Assuming that some privatization is accepted as “needed” to improve American rail service, in what form should it be implemented?
In general, there are four rough frameworks for such privatization:
1. Publicly owned tracks with competition for services. This is being implemented in mainland European countries under E.U. regulations; public sector track owners (such as RFF in France) allow operators — both public and private — to run competing services on the same lines.** This allows riders to choose operators on journeys with the same origins and destinations, just as can be done for airline journeys.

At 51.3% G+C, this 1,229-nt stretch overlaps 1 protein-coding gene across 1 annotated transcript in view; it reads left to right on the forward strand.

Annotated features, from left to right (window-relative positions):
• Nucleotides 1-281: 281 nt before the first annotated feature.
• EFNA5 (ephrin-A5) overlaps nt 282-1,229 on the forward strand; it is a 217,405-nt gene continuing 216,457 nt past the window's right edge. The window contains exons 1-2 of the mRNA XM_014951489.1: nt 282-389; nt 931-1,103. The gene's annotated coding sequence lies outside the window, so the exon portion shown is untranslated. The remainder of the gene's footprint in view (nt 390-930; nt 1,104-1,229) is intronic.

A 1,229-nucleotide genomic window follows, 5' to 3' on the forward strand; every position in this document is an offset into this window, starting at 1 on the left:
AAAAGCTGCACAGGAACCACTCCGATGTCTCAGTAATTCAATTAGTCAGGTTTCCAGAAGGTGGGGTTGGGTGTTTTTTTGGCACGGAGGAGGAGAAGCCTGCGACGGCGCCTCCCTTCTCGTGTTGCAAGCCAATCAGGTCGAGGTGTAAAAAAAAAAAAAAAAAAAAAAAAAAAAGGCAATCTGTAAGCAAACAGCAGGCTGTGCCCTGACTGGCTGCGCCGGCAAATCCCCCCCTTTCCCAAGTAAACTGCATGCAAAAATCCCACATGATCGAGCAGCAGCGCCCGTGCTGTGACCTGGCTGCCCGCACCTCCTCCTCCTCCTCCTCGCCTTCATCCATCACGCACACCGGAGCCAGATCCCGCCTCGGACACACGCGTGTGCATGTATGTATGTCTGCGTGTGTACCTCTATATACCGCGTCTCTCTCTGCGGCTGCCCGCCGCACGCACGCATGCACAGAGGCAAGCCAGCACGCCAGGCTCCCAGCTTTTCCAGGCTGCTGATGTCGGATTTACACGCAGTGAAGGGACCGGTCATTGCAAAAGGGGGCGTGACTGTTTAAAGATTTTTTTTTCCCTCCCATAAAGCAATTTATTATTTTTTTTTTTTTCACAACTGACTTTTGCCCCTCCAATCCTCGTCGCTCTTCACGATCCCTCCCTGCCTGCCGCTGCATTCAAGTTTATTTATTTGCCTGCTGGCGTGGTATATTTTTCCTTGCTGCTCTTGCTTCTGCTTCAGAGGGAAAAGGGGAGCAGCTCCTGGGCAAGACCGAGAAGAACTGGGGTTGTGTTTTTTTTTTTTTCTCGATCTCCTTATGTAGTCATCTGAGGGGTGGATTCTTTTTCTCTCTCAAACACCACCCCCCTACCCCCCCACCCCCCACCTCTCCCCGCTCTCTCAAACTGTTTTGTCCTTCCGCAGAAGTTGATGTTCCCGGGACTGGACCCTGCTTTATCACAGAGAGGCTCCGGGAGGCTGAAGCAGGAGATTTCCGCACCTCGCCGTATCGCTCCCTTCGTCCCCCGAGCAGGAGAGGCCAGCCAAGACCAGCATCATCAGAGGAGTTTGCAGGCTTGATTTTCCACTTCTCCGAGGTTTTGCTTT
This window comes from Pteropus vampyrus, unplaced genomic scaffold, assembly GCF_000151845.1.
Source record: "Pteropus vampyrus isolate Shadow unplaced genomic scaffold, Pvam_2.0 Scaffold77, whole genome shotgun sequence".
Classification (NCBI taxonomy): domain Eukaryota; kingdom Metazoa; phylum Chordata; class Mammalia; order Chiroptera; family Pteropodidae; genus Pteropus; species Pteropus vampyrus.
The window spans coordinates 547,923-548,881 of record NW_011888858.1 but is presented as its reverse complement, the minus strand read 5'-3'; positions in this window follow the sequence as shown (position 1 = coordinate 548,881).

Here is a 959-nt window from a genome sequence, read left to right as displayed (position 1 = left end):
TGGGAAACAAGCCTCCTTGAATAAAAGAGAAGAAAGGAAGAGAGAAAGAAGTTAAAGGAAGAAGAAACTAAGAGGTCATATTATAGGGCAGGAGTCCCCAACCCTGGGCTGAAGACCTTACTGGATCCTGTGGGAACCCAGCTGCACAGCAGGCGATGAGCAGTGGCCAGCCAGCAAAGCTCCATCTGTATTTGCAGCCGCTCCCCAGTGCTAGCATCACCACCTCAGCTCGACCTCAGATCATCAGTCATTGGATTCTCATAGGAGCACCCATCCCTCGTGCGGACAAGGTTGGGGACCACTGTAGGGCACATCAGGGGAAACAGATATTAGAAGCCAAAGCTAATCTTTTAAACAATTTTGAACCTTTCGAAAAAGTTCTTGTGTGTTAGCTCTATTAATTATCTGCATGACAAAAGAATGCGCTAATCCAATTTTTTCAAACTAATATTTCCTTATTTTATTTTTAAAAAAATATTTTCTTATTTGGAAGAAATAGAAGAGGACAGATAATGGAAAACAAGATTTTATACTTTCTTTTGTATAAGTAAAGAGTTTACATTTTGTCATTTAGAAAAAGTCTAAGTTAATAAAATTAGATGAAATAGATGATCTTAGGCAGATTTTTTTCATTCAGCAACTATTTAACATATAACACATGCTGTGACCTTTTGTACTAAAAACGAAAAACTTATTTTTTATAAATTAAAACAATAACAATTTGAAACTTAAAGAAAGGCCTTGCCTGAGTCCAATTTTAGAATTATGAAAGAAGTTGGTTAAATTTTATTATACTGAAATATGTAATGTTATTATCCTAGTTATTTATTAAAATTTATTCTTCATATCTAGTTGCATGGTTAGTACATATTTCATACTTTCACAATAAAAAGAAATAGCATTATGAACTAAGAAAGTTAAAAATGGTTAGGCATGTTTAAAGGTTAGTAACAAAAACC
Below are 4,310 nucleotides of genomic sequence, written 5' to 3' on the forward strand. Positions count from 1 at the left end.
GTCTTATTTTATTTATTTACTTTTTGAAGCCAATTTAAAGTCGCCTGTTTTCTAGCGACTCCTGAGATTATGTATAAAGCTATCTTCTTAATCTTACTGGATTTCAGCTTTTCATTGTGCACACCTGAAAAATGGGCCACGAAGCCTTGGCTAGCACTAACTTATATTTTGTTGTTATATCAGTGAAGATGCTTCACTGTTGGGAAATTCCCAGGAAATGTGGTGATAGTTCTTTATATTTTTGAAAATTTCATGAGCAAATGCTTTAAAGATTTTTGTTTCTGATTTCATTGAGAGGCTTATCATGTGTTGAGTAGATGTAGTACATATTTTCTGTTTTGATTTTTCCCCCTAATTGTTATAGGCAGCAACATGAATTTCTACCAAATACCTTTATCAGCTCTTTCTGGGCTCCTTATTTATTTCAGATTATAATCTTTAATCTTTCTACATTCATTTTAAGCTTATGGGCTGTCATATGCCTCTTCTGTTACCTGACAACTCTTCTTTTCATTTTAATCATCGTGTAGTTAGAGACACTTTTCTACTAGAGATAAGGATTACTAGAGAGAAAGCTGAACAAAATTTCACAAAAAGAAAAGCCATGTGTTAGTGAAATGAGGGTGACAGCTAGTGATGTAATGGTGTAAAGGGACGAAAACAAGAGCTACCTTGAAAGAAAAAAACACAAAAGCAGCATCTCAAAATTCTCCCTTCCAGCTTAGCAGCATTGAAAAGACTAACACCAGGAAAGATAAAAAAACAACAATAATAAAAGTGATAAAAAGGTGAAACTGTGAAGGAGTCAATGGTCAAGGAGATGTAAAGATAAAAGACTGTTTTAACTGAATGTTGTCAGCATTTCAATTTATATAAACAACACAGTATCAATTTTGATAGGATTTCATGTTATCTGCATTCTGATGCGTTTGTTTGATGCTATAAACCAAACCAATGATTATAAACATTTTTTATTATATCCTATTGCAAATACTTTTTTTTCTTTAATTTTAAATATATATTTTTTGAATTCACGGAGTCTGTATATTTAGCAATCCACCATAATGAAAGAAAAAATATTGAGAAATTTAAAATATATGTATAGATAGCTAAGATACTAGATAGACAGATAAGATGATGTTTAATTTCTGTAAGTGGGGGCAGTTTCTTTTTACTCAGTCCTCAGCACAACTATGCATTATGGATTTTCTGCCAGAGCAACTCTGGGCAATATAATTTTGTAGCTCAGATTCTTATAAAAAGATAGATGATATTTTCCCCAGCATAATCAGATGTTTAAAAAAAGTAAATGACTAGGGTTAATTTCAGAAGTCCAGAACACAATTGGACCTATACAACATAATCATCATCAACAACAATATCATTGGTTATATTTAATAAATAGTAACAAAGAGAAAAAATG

2. Publicly owned tracks with competition for contracts. This is the network organization in the United Kingdom; public Network Rail owns the tracks but then leases the rights to operating rail corridors to private companies. In general, contracts last around seven years and give each operator close to monopoly rights over each corridor.***
3. Privately owned tracks with competition for contracts. This was the system previously operated in the U.K.; the privately controlled Railtrack owned all tracks in the country between 1994 and 2002. The tracks were moved into the control of a public operator, as described in the second alternative.
4. Privately owned tracks with one private operator. This is how intercity rail operations are managed in Japan.
— Yonah Freemark, The Transport Politic